Article source: http://blog.tourism.gov.my/feed/

Categories
Tourism Malaysia

CHASING WILDLIFE IN SABAH

They say travel broadens the mind, and I totally agree with that statement. However, the more I travel, the more I begin to appreciate all things back home, be it food, culture, nature or even our wildlife. I mean we saved enough money to go all the way to Africa for example, so that we can see the lions or cheetahs running wild in their own habitat but did it ever cross our mind to do the same thing in our own country. Do we even know what kind of species of wildlife that are unique to our country or native to the Asian region?

I wonder whether we care enough about our wildlife to do at least the simplest thing or take the smallest step to conserve and protect our animals whether they are endangered or not.

Tabin Wildlife Reserve, Lahad Datu

My quest to learn more about our wildlife had taken me all the way to the east coast of Sabah, Lahad Datu, to be exact. It is where Tabin Wildlife Reserve, the largest of its kind in Malaysia is located. Mind you, it took me about 3 hours and 20 minutes to reach the wildlife reserve from the airport in Tawau. I chose to stay at the river lodge owned by Tabin Wildlife Resort, which was located within the wildlife reserve.

The mummified remains of Puntung

While waiting for
the sun to go down so that I could go for the night safari, I took the
opportunity to visit its Visitor Centre to learn more about the wildlife
reserve. This was where I met Puntung, well, the mummified remains of her, that
is. Puntung was one of the last trio of the Sumatran Rhinos that lived in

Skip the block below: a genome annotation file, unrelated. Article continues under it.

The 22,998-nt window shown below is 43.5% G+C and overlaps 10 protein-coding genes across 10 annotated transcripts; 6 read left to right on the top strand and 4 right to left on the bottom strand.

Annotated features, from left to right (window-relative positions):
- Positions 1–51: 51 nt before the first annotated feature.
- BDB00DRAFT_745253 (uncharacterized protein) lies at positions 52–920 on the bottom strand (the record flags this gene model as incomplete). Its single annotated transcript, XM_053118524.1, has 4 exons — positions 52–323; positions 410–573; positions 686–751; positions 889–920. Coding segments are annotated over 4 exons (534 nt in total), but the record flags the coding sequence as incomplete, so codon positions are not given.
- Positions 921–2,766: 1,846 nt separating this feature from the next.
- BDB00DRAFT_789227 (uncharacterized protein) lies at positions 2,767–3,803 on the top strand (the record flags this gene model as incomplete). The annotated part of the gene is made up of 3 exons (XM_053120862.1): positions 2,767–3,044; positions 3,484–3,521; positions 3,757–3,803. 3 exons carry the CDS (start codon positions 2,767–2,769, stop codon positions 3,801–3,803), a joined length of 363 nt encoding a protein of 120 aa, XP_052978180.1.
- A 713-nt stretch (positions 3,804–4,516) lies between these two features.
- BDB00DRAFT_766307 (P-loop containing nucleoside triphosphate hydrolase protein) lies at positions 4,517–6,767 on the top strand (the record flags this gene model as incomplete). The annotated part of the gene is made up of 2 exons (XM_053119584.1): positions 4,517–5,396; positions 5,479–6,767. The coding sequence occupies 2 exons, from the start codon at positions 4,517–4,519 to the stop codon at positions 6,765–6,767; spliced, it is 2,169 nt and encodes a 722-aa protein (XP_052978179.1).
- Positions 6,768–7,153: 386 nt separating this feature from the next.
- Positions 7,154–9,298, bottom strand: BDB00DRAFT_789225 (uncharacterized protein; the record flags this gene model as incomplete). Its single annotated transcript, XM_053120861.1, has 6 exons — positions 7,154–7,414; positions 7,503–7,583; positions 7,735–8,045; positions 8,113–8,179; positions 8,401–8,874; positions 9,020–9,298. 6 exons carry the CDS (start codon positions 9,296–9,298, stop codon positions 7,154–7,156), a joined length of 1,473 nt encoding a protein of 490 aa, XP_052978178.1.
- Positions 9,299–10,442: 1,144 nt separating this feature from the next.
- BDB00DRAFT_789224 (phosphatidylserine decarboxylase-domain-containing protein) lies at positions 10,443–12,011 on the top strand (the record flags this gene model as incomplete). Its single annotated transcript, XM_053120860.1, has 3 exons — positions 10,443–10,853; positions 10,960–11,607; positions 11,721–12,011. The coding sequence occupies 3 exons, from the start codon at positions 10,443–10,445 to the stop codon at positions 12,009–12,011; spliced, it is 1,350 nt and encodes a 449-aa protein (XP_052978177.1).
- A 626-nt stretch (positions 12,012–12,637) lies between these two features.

captivity at the Tabin Wildlife Reserve after the species was declared extinct
by the Government of Malaysia in 2015. I could hardly hold back my tears when the
guide told me the story of Puntung’s life. When they found her in the wild in
2011, she was missing a front left foot, believed to be caught in a poacher’s
snare when she was a baby and yet she survived for so many years in isolation.
However, Puntung had to be euthanized in 2017 because she was suffering from
cancer.

Last May, we also lost the only male rhino we had, Tam, who died of old age. Right now, Iman is the nation’s sole remaining member of its species in Malaysia but she is also suffering from cancer. The Borneo Rhino Alliance or BORA, a non-profit company, had tried so hard to keep the Sumatran Rhinos from going extinct but it wasn’t meant to be. The heartbreaking story of our Sumatran rhinos made me feel helpless but at the same time just made me more determined to go and see our native animals in the wild as many as I can before they disappeared.

Finally, the time had come for me to take a ride on the makeshift truck to hunt for the nocturnal animals in the wild, and instead of a rifle, I was equipped with camera and handphones. I was hoping to see some magnificent creatures along the way, but unfortunately I wasn’t lucky enough. However, I did get to see the pygmy elephants’ droppings and footprints though. I suspected my guide was one of those nocturnal creatures himself because his eyesight was so sharp, he could spot a small flying squirrel on top of the trees in the dark of the night. For the first time ever, I got to see a flying squirrel glided through the air between trees in the blink of an eye, thanks to my guide.

Searching hard for the nocturnal creatures

We spotted a Buffy Fish Owl trying to capture its victim at the lake, hornbills, a family of civets climbing up the trees probably looking for a new home, a couple of Bornean wild cats roaming between the tall grass looking for rats and that’s about it. It’s probably not much but the experience was exhilarating and it was such a great feeling to know that our wildlife can roam free at this wildlife reserve and I could just imagine the orangutans making their nests to sleep at night deep in the forest, and somewhere out there the pygmy elephants (the world’s smallest elephant) were having the time of their lives. And also, during the whole journey, don’t forget to look up because you will get to see all the beautiful twinkling stars with your own naked eyes, something that you can’t experience in the big cities.